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For instance, the Huawei P30 emitted full-volume alarms regardless of its sound settings, until the researchers discovered that the phone has a separate menu for emergency alerts. There, a toggle switch labelled “use full volume” causes the phone to override all other settings and play emergency alarms at full blast, even when set to “do not disturb.”

The researchers learned, through trial and error, how to control the alert volume for each device by sending repeated alerts during the testing process – something that, they note, members of the public aren’t able to to do. “Therefore, there are many possible scenarios in which an individual may conclude that their phone is ignoring their settings when, in fact, they have configured the phone incorrectly,” the report reads.
 

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Another case in Nova Scotia recently, where the Nova Scotia RCMP put a notice up on twitter about them looking for an armed individual and suggesting people remain indoors. Lots of questions being asked about why that didn't trigger an alert, especially after last time where they really should have.

If it's enough for them to put up a "stay indoors" notice on Twitter, should that also prompt an alert? If not, why are they telling people to do that on Twitter? It just seems lke the alert system is hopelessly cumbersome to use so they don't bother, probably because they have to go through another agency entirely to send one whereas they can post to Twitter immediately.
 

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Also, there are many people, myself included that have no use for Twitter. We'd never get that notic.
 

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Well I mean, that's the problem. Like with the 911 thing. I really shouldn't have to know to check Facebook to find out if I can use 911 or not. Likewise I shouldn't have to scroll through Twitter to find out if the police have put out a "stay indoors" warning. That's the entire point of having an alerts system, but out here they seem utterly incapable of actually sending an alert.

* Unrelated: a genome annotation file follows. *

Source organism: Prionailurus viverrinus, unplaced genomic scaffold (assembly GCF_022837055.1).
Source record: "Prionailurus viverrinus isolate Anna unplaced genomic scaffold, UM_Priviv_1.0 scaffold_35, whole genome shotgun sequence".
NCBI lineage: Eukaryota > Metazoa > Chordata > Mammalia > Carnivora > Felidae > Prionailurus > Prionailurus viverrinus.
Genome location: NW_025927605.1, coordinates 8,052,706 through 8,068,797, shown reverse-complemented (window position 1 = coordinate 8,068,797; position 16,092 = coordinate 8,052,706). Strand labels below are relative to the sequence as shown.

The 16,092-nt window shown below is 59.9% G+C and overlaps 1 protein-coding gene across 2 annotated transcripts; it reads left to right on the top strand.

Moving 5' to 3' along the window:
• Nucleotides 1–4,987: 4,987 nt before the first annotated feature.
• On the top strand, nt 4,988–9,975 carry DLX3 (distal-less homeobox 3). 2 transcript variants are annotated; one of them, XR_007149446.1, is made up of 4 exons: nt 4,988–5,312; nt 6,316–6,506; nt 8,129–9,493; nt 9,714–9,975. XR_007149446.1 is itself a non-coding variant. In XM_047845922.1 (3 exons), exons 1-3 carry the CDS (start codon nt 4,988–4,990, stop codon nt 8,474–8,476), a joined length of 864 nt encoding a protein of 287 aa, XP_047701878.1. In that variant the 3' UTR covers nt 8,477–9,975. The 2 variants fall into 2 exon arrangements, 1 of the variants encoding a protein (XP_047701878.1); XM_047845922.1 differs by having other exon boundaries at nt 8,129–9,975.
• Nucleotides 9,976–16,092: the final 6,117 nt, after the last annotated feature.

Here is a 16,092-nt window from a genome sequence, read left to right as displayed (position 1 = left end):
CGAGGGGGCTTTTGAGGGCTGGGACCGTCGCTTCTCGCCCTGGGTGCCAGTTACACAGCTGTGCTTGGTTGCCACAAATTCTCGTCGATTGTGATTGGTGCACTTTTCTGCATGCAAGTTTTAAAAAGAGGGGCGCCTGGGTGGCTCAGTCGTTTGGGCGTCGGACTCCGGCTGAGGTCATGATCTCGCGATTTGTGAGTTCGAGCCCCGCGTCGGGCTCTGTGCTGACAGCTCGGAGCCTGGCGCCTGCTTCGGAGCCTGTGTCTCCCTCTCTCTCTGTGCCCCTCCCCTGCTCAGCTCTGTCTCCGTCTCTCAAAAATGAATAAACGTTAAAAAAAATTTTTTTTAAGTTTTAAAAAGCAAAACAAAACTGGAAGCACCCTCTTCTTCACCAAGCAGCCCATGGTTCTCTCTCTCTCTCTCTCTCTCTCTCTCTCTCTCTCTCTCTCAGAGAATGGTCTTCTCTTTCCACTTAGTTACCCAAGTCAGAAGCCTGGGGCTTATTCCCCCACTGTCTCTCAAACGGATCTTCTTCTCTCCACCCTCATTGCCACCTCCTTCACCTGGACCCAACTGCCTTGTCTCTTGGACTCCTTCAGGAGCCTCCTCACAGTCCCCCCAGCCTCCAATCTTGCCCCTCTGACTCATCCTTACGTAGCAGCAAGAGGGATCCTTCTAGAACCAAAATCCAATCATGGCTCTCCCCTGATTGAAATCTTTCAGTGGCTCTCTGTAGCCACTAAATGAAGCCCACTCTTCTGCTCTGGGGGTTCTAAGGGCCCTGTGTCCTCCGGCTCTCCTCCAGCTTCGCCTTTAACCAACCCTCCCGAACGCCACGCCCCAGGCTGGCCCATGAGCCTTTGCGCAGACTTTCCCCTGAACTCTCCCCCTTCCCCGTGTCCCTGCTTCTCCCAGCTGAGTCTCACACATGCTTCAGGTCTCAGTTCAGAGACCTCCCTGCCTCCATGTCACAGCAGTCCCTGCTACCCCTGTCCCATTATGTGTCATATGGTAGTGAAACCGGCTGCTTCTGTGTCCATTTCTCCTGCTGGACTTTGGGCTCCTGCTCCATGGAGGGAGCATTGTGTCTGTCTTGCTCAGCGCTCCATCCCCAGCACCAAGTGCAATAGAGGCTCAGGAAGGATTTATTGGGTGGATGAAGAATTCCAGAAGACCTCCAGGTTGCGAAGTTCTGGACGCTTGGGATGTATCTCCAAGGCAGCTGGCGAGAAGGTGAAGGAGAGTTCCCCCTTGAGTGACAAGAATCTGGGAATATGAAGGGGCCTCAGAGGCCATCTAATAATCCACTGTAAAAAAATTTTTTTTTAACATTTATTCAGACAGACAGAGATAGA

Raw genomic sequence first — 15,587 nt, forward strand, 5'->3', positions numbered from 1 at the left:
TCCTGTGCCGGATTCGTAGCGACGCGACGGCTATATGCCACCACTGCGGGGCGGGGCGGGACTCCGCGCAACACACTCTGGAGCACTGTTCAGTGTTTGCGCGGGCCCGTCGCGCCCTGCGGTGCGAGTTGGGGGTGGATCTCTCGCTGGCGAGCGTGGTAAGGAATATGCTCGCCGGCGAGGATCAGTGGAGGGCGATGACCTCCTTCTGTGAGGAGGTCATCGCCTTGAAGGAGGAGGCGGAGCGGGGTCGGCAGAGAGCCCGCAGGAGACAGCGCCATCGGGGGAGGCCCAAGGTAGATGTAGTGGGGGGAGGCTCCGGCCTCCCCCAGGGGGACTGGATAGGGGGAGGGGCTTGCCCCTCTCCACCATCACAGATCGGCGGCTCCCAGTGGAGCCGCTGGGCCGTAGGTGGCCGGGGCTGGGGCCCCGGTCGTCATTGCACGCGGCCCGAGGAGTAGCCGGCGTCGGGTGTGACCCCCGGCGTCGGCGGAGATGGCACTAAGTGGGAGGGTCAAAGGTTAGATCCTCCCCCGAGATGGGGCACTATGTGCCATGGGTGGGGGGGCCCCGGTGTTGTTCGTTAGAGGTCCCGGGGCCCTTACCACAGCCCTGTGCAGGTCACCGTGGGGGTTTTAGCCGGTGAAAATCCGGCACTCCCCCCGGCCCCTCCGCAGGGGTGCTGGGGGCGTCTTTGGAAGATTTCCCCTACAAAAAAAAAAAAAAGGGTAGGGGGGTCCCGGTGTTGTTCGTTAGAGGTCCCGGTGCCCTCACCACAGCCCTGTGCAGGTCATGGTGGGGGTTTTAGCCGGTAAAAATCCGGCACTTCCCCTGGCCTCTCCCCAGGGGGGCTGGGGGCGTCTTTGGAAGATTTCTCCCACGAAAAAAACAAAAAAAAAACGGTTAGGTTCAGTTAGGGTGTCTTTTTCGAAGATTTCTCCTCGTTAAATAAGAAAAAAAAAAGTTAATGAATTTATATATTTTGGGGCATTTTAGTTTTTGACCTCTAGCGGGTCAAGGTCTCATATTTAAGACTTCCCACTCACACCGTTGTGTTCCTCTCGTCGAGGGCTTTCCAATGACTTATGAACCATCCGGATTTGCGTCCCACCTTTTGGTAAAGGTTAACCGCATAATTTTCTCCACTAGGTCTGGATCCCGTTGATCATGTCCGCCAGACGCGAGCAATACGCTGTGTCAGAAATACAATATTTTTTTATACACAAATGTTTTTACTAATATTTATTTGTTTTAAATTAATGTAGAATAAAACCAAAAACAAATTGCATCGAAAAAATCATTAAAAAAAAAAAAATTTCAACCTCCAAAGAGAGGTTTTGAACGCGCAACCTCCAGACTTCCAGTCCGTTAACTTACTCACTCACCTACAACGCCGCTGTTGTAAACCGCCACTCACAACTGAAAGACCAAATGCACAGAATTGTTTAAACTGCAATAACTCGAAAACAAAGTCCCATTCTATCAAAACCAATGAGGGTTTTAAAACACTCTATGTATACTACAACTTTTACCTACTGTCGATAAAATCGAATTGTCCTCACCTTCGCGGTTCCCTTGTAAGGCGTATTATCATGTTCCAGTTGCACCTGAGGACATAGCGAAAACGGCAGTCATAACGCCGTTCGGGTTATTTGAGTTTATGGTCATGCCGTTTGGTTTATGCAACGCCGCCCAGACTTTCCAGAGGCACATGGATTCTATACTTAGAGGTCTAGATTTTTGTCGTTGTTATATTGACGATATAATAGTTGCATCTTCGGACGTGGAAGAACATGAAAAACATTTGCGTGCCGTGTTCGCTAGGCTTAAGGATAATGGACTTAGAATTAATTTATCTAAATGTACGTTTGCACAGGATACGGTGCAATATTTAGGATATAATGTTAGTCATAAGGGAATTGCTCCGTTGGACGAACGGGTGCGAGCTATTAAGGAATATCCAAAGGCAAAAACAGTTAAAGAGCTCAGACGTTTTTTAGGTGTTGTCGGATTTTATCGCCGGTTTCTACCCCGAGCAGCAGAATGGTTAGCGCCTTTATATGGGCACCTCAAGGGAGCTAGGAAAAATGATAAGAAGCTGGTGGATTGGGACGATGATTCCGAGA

A system that is too unresponsive and slow to use in an emergency is not a workable emergency system.
 

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Again, may be behind paywall...


Some paragraphs below:

Ontario is inviting police across the province to start issuing direct-to-cellphone alerts to warn the public about “active shooters,” such as the gunman who killed 22 people in Nova Scotia earlier this year.

An Aug. 6 memo from a senior public servant in the Ministry of the Solicitor-General obtained by The Globe and Mail tells local police chiefs how, where and when they can start issuing localized “public safety (policing) emergency alerts” in cases of severe and unconventional threats.

The police chiefs’ resolutions argued that better alerting isn’t just good policy – it’s the law. It pointed out that police services in Canada have faced a heightened legal obligation to warn the public about threats ever since the 1990s, when a woman known as Jane Doe successfully sued the Toronto Police Service for failing to put out warnings about a serial sexual-assault suspect.

Unlike Ontario’s Amber Alerts about missing children – which are always disseminated to millions of people across the entire province – these new kinds of warnings will be localized. “Alerts may be targeted to a city, region, country or township,” the memo says.
Let's hope it is properly targeted.